The Acquisition report
If you want to know how your paid search engine advertising compares to organic search results, the acquisition report is the right place to go in Google Analytics. Here you can, for example, filter for organic traffic or compare the numbers from paid ads, organic traffic, direct traffic, referrals, social media traffic, and display campaigns to analyze user behavior.
You can also access the information from your linked Google Ads, and Google Search Console accounts here.
The Behavior report
With the behavior report, you can watch which pages your users use to get in or out of your website and which sub-pages are accessed most frequently. You can also track which search terms your users enter in the internal inquiry and whether there are recurring terms. Then, for example, optimization of the website navigation can be helpful.
The Conversion report
Google Analytics –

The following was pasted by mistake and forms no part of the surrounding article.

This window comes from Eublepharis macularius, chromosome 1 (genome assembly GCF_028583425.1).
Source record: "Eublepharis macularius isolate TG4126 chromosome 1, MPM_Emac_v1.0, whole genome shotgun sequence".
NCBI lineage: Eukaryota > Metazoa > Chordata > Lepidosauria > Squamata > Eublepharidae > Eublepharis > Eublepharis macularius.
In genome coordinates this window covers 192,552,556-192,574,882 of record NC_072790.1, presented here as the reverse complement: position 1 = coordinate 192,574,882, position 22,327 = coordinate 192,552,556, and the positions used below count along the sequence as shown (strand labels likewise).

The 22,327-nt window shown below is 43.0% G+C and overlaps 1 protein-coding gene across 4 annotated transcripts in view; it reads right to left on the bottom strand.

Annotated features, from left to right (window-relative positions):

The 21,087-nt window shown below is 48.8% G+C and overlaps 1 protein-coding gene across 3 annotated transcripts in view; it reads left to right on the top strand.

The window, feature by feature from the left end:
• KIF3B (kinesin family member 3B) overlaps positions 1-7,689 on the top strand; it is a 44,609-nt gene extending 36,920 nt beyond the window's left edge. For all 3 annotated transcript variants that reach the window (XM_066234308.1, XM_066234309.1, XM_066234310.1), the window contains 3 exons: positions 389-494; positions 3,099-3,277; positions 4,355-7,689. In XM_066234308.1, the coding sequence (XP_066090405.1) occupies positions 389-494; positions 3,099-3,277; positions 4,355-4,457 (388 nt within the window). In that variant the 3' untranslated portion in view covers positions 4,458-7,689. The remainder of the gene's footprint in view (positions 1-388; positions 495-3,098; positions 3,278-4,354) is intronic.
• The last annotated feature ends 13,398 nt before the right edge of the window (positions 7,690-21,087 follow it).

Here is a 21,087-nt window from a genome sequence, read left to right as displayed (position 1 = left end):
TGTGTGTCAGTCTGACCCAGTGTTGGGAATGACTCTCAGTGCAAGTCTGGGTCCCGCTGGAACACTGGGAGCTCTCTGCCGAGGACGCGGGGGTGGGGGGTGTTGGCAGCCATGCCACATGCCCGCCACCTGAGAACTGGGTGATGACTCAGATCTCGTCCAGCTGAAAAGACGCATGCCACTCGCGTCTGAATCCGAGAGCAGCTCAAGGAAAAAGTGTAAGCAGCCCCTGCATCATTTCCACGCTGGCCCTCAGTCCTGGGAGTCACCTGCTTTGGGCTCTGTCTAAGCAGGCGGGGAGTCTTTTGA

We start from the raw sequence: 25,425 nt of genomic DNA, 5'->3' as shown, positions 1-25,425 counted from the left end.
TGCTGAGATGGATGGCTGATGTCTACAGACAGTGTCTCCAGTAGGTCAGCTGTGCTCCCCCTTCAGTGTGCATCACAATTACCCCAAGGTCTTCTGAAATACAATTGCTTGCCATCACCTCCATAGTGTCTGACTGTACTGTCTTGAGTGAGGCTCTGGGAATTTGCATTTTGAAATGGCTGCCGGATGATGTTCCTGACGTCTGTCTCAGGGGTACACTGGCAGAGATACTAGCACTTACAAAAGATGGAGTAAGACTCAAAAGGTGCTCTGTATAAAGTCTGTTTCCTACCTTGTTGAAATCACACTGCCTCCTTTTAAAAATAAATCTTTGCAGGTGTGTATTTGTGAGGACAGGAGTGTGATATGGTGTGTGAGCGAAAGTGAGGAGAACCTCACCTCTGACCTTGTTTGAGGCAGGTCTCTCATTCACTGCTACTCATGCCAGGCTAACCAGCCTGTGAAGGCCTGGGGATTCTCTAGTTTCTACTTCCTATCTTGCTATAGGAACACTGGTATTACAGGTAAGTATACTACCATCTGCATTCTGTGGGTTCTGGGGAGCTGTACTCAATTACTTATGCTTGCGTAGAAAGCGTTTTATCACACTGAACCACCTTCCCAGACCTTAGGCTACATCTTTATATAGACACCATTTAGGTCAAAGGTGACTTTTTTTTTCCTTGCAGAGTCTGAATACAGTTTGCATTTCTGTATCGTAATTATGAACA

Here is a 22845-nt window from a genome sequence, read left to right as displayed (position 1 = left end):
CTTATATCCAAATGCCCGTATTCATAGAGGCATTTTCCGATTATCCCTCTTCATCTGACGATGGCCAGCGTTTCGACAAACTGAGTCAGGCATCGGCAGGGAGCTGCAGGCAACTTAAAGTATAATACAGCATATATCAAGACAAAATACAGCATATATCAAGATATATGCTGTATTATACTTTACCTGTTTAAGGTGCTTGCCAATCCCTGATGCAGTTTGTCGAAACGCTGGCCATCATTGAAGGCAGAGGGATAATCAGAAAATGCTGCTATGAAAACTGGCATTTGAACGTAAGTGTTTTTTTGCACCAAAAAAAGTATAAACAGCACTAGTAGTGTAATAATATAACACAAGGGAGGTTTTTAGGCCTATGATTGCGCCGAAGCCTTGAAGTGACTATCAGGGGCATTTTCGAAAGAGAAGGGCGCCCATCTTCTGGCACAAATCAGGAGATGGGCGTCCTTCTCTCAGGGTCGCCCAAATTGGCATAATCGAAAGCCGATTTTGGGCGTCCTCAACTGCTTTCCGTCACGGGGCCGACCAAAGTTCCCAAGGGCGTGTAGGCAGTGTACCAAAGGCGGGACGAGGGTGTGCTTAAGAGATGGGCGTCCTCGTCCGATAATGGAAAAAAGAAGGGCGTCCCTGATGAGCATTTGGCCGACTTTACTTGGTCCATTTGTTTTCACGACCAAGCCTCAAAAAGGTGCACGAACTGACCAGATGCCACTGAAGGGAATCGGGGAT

Under the “Conversions” tab, you can see whether users perform specific actions that you have previously defined as your goals. It can be, for example, registering for the newsletter or placing an article in the shopping cart of your online shop. If you notice a sample here, for example, customers put products in the shopping cart. But then leave the page again before they complete the purchase process. And you can use this information to develop remarketing concepts with which you can still win your customers for your product. And also, can achieve a conversion.
Use analytics data in other tools
By the way, in addition to Google Ads and Google Search Console, you can also link your Google Analytics account to other online marketing tools, such as:
- Sistrix Toolbox
- Screaming Frog SEO Spider
- XOVI Suite
It does not give you any new data in Analytics. But you can view the traffic data directly in the other tools and compare it with other key figures. On the Sistrix and XOVI pages, you will find instructions on linking the tool with Analytics. And in our blog, you can find out how you can connect Searchmetrics with Analytics.